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TWC2’s Cuff Road Project (TCRP) serves the immediate needs of South Asian male migrant workers. Specifically, these are workers who are awaiting resolution of claims, complaints or investigations they’ve lodged with the Ministry of Manpower (MOM), and have no access to paid work from their employers due to injury or salary problems or other disputes [see also footnote 1]. Without work and income, even daily essentials such as meals become unaffordable. Thus our programme.
TCRP began in March 2008 to reach out to South Asian workers in Little India and Farrer Park area who were prohibited from working while these claims were being processed. They had also left their company dormitories. The main reasons why they left were their fear of repatriation, difficulty in obtaining necessary medical treatment, and threats or acts of violence by the employer. These reasons remain true for the current cohort of workers with TCRP.
After a worker lodges a claim or complaint with the MOM, the employer typically considers him a troublemaker, likely to cause unrest and dissatisfaction among the other workers. Swift repatriation of these workers would relieve the employer of the hassle and cost of providing medical treatment for injuries, or paying salary arrears – responsibilities mandated by the Employment Act. The mutual suspicions make it impossible for some workers to remain in company housing. They find some bedspace in Little India or Geylang but they have to stretch their meagre savings to pay monthly rent. That leaves nothing for food.
In 2018, the project supported 2,631 individuals with a variety of services. TCRP provides meals eleven times each week: mornings and evenings Monday to Friday, and lunch on Saturday. TCRP offers no meals on Sundays because many of the men spend time with working friends who have a day off, and because the restaurants supplying the meals are busy with the usual Sunday crowd.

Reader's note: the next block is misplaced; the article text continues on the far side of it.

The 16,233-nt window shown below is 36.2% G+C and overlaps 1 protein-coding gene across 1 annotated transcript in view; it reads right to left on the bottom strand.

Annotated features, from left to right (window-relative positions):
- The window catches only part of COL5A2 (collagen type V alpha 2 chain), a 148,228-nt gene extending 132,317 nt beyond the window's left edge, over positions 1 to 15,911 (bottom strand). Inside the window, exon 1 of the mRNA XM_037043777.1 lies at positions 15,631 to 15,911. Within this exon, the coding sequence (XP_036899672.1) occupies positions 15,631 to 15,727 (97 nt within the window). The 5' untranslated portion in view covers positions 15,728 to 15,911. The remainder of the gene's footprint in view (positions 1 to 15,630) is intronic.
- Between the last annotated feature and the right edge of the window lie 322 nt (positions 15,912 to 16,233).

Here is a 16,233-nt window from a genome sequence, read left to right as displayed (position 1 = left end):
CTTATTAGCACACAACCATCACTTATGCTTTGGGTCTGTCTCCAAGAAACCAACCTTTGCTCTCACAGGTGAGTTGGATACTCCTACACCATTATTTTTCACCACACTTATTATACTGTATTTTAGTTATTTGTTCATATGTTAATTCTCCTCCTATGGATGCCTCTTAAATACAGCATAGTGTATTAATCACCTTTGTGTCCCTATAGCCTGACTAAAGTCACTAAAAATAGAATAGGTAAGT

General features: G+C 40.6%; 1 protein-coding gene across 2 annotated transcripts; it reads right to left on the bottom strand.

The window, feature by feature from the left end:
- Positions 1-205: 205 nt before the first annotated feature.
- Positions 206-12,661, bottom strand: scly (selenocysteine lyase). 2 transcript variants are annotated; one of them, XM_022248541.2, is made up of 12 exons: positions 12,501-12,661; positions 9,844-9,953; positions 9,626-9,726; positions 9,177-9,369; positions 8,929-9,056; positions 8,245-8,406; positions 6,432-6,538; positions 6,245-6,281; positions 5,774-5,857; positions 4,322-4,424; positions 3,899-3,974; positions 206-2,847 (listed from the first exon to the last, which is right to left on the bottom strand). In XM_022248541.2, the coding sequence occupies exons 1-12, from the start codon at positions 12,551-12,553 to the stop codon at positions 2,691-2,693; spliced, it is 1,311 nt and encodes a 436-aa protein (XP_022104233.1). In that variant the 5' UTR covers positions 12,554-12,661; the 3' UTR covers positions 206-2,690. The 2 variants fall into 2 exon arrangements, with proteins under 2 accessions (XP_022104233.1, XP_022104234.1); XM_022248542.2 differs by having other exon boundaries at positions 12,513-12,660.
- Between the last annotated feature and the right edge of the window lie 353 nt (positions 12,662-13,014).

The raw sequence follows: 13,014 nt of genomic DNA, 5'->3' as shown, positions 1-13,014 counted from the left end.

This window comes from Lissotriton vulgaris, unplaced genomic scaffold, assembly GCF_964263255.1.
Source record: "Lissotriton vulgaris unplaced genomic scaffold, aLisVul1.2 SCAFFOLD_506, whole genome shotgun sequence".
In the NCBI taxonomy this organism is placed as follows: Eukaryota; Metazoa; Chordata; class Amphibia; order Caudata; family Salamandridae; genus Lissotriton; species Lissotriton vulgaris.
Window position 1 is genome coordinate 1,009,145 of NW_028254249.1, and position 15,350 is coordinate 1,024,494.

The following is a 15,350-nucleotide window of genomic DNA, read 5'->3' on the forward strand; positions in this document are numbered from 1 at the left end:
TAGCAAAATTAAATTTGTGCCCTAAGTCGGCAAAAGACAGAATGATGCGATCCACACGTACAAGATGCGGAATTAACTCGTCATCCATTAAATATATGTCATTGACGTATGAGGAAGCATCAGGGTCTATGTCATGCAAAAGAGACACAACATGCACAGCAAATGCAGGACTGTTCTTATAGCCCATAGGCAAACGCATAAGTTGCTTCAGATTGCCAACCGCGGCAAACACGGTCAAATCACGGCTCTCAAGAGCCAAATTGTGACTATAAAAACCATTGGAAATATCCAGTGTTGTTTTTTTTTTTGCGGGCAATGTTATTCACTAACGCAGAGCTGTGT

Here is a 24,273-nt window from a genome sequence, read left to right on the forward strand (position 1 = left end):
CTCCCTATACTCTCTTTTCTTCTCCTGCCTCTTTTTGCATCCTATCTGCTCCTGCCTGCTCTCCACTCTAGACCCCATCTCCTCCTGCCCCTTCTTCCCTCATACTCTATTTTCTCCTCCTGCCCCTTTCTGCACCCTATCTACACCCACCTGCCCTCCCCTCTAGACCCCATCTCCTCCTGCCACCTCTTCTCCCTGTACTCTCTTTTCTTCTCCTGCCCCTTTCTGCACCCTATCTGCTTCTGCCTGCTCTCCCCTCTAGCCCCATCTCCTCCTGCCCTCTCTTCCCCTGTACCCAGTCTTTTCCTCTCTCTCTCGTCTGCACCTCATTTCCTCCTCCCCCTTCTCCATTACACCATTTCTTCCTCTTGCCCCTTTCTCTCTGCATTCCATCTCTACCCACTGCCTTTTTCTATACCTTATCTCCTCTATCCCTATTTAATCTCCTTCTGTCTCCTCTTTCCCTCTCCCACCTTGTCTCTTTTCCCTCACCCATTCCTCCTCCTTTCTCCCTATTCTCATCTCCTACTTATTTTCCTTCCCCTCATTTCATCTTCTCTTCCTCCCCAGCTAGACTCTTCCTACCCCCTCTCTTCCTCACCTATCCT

It would be tempting to assume that the drop in beneficiaries–from 908 in January to 733 in December- results from fewer men facing these hardships, but the more likely reason is the increasing difficulty of finding housing in this area. Ten years ago, most of the second floor rooms of shophouses were used as unauthorised dormitories for foreign workers. Many of these are being closed down by the authorities as they exceed the number of people allowed to stay in residential units. During the ten years that TCRP has been active in the area, we’ve observed more frequent checks on these spaces that are used as worker quarters, and the subsequent closure of these facilities. That probably accounts for the gradually declining trend in numbers of individuals eating with TCRP over the months of 2018.
We maintain a service desk where the meal registrants come each mealtime. Our TCRP volunteers provide the men with tokens for each meal. The men have a choice of four restaurants, two Bangladeshi and two Indian, where they redeem the token for a meal. The red token is used for breakfast and the white for lunch/dinner. The different colours determine the value of the meal: the red token is redeemed for a morning meal usually of pratha and tea ($2.00); the white one for rice and a choice of meat and vegetable curry ($2.80). If the man wants a more expensive dish, he may top up with his own money.